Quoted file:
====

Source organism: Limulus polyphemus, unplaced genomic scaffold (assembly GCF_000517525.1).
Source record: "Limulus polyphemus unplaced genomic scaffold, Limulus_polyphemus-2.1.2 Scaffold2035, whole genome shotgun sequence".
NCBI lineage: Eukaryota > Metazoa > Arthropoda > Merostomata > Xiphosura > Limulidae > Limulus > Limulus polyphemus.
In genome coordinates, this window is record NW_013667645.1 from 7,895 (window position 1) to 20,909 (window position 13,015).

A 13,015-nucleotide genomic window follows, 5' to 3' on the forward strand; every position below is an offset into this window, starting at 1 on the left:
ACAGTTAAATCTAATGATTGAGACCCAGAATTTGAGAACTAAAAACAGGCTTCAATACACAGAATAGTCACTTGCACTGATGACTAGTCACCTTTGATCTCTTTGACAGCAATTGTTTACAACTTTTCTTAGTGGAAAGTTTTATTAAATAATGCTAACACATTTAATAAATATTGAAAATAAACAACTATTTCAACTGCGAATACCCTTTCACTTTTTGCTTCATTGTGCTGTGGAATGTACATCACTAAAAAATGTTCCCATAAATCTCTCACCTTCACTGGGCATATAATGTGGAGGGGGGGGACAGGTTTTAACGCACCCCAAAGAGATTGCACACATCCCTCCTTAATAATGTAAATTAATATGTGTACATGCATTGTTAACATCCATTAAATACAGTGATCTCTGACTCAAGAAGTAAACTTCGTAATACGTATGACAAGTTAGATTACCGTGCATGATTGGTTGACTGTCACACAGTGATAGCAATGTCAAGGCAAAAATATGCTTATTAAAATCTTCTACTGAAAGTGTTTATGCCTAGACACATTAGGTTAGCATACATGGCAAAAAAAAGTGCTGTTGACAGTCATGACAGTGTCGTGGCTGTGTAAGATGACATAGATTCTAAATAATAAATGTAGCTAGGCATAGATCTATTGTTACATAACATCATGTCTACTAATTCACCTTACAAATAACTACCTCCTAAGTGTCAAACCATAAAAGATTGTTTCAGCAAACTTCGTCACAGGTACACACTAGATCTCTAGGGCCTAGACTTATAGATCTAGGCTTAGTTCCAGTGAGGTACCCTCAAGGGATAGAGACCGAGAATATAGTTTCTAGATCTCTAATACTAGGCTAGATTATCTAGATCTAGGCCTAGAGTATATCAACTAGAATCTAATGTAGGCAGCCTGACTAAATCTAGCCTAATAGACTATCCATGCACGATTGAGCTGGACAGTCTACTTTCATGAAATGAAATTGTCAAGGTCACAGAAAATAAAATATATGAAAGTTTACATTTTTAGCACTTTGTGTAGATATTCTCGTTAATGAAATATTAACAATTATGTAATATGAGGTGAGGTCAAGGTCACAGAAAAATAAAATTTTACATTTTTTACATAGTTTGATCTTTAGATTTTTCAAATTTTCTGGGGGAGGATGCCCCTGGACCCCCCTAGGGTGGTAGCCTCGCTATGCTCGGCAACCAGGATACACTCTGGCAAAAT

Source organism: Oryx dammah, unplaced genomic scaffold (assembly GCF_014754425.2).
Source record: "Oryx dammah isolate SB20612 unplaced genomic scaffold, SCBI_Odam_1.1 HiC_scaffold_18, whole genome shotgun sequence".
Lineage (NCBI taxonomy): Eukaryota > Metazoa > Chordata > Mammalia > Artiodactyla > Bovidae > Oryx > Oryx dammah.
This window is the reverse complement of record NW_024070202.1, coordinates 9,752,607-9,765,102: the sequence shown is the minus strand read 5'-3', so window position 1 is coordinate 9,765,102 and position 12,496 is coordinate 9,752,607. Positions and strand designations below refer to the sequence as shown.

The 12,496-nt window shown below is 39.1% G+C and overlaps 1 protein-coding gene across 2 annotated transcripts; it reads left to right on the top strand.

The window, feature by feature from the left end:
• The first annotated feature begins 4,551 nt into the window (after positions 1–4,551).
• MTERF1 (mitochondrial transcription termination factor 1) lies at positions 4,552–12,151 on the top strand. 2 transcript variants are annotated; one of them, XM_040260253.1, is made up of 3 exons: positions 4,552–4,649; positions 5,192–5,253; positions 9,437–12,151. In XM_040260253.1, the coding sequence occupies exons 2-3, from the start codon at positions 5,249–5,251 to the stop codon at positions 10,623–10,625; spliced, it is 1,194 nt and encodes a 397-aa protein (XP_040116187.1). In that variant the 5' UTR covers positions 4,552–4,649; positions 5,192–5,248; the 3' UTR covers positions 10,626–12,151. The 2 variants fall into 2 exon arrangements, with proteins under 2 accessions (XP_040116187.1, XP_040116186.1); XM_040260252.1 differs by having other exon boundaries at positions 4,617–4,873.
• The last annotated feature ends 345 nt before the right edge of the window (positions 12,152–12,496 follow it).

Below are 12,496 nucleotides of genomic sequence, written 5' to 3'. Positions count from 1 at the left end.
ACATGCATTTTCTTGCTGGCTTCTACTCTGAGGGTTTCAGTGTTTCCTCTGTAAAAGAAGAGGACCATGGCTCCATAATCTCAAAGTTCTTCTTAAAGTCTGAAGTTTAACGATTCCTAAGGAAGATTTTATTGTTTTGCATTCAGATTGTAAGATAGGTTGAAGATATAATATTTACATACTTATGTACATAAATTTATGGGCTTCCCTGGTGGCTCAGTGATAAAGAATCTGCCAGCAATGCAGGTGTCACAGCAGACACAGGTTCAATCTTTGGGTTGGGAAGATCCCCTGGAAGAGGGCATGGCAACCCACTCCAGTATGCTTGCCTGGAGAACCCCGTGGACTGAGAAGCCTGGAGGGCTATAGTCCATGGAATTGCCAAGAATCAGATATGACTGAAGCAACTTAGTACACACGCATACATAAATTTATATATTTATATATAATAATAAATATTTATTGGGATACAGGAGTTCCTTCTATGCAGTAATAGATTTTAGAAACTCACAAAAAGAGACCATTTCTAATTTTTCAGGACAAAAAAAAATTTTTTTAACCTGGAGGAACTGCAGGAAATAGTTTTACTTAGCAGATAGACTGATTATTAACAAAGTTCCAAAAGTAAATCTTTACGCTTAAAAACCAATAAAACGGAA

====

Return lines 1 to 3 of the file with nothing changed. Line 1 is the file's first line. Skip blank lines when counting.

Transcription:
Source organism: Limulus polyphemus, unplaced genomic scaffold (assembly GCF_000517525.1).
Source record: "Limulus polyphemus unplaced genomic scaffold, Limulus_polyphemus-2.1.2 Scaffold2035, whole genome shotgun sequence".
NCBI lineage: Eukaryota > Metazoa > Arthropoda > Merostomata > Xiphosura > Limulidae > Limulus > Limulus polyphemus.